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Islanders step up for blood drive: Enough donations to help 126 people in need

Islanders donated 42 pints of blood at the July 22 blood drive at EMS Headquarters coordinated by Kristen Reutter, account manager of donor recruitment for the New York Blood Center, and Islander Judy Meringer.

“It has been a challenging year,” Ms. Reutter said. She’s worked with many communities to coordinate socially distanced blood drives at various pop-up venues in the past year. But hospitals’ need for blood remains high with not enough donations to meet that need.

Shelter Islanders have been very supportive, Ms. Reutter said. Prior to this first on-Island blood donor event since the COVID-19 pandemic began, she credited Ms. Meringer with support to get the word out about the event and the requirements for donors during the ongoing pandemic.

A number of Islanders have come to the Greenport Roller Rink to give blood during previous months since the pandemic began, again, thanks to Ms. Meringer’s efforts to promote those drives, Ms. Reutter said.

The New York Blood Center has seen a decline in donors with some high school and college students unable to donate and some who have donated at hospital drives in the past have been unable to do so this year because of the pandemic, Ms. Reutter said. There is a nationwide shortage of blood, she said.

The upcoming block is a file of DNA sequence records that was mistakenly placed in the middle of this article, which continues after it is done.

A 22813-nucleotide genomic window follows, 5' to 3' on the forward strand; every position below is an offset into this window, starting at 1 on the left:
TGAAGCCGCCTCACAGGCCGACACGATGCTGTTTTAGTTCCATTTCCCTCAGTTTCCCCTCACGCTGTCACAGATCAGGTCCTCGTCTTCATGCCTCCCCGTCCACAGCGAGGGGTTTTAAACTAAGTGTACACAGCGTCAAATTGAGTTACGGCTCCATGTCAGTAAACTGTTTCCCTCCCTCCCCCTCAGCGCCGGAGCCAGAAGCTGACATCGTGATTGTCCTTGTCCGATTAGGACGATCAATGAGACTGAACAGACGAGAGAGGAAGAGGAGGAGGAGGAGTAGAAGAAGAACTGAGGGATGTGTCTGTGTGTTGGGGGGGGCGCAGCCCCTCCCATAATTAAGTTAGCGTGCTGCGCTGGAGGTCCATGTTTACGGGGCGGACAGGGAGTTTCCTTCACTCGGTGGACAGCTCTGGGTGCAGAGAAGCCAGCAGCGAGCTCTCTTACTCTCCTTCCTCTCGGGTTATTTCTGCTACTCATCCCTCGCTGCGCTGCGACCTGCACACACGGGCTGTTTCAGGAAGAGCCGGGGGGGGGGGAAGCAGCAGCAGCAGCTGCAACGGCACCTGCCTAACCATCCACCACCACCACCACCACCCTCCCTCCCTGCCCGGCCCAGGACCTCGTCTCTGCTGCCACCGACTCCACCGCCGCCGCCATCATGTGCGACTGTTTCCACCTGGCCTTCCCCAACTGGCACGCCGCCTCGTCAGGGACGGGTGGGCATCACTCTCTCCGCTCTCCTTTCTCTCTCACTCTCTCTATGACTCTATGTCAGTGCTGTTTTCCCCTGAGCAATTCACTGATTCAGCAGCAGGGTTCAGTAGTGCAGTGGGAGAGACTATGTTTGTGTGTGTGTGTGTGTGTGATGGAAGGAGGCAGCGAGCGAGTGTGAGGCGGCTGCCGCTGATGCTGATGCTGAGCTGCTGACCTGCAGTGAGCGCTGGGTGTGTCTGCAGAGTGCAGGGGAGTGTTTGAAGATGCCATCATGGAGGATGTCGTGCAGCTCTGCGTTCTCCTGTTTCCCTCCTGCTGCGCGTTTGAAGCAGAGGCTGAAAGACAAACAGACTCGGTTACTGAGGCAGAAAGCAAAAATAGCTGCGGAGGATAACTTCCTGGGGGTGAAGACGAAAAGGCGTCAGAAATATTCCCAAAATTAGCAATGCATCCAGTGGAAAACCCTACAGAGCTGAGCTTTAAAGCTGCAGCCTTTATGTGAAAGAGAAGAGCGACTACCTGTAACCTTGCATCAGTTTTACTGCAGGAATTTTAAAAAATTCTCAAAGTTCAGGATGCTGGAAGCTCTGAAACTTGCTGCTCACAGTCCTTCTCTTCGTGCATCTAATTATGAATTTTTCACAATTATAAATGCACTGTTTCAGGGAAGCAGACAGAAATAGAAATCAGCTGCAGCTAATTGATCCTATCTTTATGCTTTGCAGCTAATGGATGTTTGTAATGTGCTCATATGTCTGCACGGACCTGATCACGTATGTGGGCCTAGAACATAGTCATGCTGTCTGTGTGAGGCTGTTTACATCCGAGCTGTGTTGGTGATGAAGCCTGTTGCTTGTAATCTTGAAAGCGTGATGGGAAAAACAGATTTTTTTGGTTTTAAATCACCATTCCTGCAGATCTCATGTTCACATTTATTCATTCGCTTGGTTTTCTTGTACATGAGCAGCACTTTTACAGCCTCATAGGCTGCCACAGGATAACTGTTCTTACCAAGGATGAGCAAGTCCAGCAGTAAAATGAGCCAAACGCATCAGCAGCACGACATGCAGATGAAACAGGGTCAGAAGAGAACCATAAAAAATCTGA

“We continue to have obstacles,” she said. But at least now, the organization is able to run drives at more locations. Each donation can help up to three recipients; the 42 pints Islanders gave can help up to 126 people.

Of the 46 who came to donate blood, nine were deferred for different reasons, so 37 were able to donate.

Of those, 32 donated whole blood, while five used the double red cell machine that is similar to what is used to extract platelets. But in this case they were able to give two pints of blood because only red cells are taken while platelets and fluids are returned to the donor.

Such donations can go to hospitals more quickly to help with specific transfusion needs, especially those requiring emergency transfusions.

To socially distance donors, chairs were spread out and not as many people at a time were able to sit in the canteen for refreshments after donating.

Staff members wore masks and used sanitized wipes and hand sanitizers after each donor.

To add to precautions, new questions are on staff tablets to better screen donors about health histories related to COVID, Ms. Reutter said.

“We have new criteria in regards to the vaccine,” she said. Since this pandemic continues to evolve and society is still making changes, the staff carefully monitors guidelines provided by the Centers for Disease Control and Federal Drug Administration.

“We are still not out of the woods,” Ms. Reutter said. Summers mean many are traveling or out and about and not donating, she said. Summers and holiday seasons typically result in challenges to keep up with the need for blood, she said.

“We are crossing our fingers COVID does not cause another shut down or cause hesitation to confirm future blood drives because it could cause a serious problem for our hospitals nationwide,” she said.